I remember once phoning Ed Davey when he was Energy Secretary in the coalition government. He didn’t respond.
Instead, a self-important special adviser rang back to tell me: “That’s not how it works.”
Although Davey was happy to speak to me to plug whatever tinpot policy he was trying to promote while a junior minister, once he’d made cabinet rank his number was effectively ex-directory. Or at least it was to the likes of me.
So I can’t help but smile a little at the thought that these days Sir Ed Davey, now leader of the Liberal Democrats, presumably spends much of his time waiting for his phone to ring.
The Lib Dems have more sway outwith Westminster
The Lib Dems have shot into obscurity at warp speed. Or at least the party has.
Some of its leading figures from the last decade have found you can have far more influence from outwith Westminster.
Nick Clegg may have been deputy prime minister of the UK but he now wields global influence as Facebook’s public figure. And no one calls Danny Alexander a ginger rodent these days as he enjoys the high life as a big cheese at the Asian Infrastructure Investment Bank.
While International Trade Secretary Liz Truss desperately tries to “pivot to the Pacific” to drum up business, Alexander is responsible for hundreds of millions of pounds of spending in the area.
Labour needs to do more to get back in the game
Meanwhile, Ed Davey leads a band of just 11 MPs in Westminster.
The call he perhaps craves most would come from Keir Starmer. Increasingly there’s talk that now is the time for the “progressive left” – basically everyone bar the Conservatives – to team up.
It’s a familiar plan to anyone who lived through the 1980s. Margaret Thatcher swept all before her electorally, leaving Labour, the SDP and the Liberals to squabble over the scraps.
Of course the SDP and the Liberals ultimately merged. The next step was to throw in their lot with Labour. It looked likely enough for Tony Blair to plan a cabinet post for Paddy Ashdown in the 1990s but such thoughts got binned once New Labour found they didn’t need anyone else to win and win big.
That experience is why a left wing coalition remains unlikely for now. Labour still believe they can get back in the game just as they did under Tony Blair.
But that thinking relies on the belief that the current realignment of politics is temporary. That sooner or later competence and social class will matter more to voters than celebrity and nationality. It’s a big call.
Ignoring a first class ticket out of obscurity
As so often, Westminster ought to look to Scotland to inform its thinking. We saw at last month’s Holyrood elections that, for all Anas Sarwar’s attempts to move the conversation on to policy and personality, he led Labour to yet another electoral armageddon while Douglas Ross’s laser-like focus on the constitution question did the business at the ballot box.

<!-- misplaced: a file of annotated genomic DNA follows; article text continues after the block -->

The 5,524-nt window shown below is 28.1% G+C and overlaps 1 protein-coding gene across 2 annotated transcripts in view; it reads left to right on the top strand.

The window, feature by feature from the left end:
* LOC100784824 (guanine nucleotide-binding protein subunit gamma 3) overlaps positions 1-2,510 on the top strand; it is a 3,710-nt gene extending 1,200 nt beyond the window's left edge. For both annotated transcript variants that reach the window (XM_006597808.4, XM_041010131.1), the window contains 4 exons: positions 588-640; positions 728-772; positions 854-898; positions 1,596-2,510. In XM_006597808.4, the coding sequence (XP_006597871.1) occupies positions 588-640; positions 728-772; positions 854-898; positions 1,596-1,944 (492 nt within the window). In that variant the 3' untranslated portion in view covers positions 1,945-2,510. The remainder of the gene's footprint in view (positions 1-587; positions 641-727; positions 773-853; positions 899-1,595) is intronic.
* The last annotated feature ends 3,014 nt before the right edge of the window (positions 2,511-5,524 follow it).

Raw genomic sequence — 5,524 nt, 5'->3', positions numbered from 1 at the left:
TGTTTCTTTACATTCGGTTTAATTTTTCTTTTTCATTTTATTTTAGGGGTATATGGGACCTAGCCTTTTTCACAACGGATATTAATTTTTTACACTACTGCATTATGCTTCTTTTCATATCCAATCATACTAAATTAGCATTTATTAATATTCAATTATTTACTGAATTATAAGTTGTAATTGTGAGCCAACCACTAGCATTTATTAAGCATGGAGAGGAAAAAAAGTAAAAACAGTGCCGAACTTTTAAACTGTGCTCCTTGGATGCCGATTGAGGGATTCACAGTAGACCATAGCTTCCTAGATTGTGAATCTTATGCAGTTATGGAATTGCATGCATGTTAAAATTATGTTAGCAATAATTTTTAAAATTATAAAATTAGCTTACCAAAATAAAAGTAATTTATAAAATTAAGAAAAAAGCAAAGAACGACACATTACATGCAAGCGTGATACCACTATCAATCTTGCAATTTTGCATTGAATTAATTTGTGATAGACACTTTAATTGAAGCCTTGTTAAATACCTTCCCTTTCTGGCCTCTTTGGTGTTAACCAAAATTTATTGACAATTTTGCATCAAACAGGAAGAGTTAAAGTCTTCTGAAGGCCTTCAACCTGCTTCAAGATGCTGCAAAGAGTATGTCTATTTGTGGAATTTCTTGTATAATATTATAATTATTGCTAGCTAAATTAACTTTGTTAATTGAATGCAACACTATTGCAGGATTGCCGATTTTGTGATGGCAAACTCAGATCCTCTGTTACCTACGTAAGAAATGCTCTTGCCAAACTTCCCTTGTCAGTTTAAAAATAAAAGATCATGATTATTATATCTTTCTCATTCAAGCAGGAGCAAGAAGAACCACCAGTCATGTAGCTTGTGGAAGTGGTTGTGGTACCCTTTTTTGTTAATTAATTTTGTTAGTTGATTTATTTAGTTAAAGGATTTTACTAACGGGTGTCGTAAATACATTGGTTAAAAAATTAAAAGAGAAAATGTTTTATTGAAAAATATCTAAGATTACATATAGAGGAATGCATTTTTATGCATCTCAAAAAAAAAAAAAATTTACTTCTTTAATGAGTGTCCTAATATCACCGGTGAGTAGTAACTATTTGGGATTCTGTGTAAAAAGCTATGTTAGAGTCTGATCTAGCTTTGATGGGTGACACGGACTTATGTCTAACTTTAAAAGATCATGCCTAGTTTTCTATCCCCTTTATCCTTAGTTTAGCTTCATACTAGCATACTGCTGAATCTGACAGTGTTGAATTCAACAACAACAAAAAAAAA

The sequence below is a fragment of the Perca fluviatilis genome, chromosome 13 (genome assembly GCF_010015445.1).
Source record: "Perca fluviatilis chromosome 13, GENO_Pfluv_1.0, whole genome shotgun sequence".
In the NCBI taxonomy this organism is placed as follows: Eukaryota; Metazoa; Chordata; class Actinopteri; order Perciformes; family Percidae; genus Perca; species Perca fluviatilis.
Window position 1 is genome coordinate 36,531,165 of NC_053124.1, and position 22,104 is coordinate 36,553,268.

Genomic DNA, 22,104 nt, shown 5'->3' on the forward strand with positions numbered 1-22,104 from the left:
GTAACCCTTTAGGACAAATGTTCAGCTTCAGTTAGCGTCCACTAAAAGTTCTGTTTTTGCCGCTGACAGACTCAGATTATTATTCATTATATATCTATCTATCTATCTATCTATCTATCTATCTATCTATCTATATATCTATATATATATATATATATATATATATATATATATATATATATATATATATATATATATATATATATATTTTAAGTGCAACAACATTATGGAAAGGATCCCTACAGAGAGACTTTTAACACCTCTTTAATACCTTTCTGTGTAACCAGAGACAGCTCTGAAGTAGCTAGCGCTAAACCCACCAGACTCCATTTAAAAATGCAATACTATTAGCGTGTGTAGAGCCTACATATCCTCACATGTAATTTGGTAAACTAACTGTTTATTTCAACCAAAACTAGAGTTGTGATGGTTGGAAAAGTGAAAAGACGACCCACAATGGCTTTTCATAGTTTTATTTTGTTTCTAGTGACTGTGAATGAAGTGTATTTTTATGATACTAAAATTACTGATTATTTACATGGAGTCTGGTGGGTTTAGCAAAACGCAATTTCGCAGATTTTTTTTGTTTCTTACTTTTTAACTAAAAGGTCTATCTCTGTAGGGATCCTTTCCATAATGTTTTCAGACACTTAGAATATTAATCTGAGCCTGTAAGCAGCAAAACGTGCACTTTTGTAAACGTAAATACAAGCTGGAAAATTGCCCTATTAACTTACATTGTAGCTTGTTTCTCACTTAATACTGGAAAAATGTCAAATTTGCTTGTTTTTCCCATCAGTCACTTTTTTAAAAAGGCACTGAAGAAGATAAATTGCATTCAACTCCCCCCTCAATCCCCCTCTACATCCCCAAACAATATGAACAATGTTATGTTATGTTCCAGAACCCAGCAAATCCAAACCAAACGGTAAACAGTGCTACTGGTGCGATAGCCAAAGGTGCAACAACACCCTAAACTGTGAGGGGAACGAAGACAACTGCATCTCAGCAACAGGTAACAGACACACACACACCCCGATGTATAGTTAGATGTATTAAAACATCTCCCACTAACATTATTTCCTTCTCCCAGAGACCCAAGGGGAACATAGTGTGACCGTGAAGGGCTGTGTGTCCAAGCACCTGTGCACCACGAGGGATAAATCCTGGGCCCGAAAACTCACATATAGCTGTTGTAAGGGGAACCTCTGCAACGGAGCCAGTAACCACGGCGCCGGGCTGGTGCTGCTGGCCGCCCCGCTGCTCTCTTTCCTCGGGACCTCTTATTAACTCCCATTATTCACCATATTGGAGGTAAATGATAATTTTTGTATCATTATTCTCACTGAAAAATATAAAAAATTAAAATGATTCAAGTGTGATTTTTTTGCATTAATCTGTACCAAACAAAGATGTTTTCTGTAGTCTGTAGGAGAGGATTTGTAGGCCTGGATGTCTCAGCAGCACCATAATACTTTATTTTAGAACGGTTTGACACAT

The sooner someone tries to shake things up the better for accountability and democracy
As the independence referendum changed Scottish politics, so Brexit and its attendant culture wars have redrawn Westminster politics.
That actually gives the Lib Dems a ticket back from the outer reaches of the political universe. But, inexplicably, they choose not to use it. If they wrapped themselves in the EU flag they could rally a significant following.
There’s a deal to be done
Many voters are over Brexit, but there remains a large group who would happily coalesce around a call to get back into the EU at the earliest opportunity.
Not enough to put Ed Davey into Number 10 or anything, but enough to post some interesting results at some of the forthcoming by-elections. To give those Tories in the so-called Blue Wall south of Watford the willies. And perhaps enough to catch Keir Starmer’s eye.
Starmer can’t win without those rabidly pro-European and largely metropolitan voters. But he can’t win back Brexit backing seats in the north of England if he gets too close to the same folks. There’s a deal to be done.
Time to reinvent the opposition
Instead of sitting by the phone, Ed Davey ought to seize the initiative. Paint himself as the visionary who can see that the only way to oust the Tories is for the other parties to work together. Hold out the possibility of perhaps ultimately folding his party into some new broad centrist entity and make the case that politics really has been redrawn this time and the only way to stop the Tories is by teaming up.
Perhaps he’ll call Keir Starmer and be told: “That’s not how it works.”
But it’s clear that, right now, it’s the opposition in Westminster that doesn’t work.
The sooner someone tries to shake things up the better for accountability and democracy. Davey has less to lose than Starmer – he ought to dispel the funk over his party and get to work.
James Millar is a political commentator and author and a former Westminster correspondent for The Sunday Post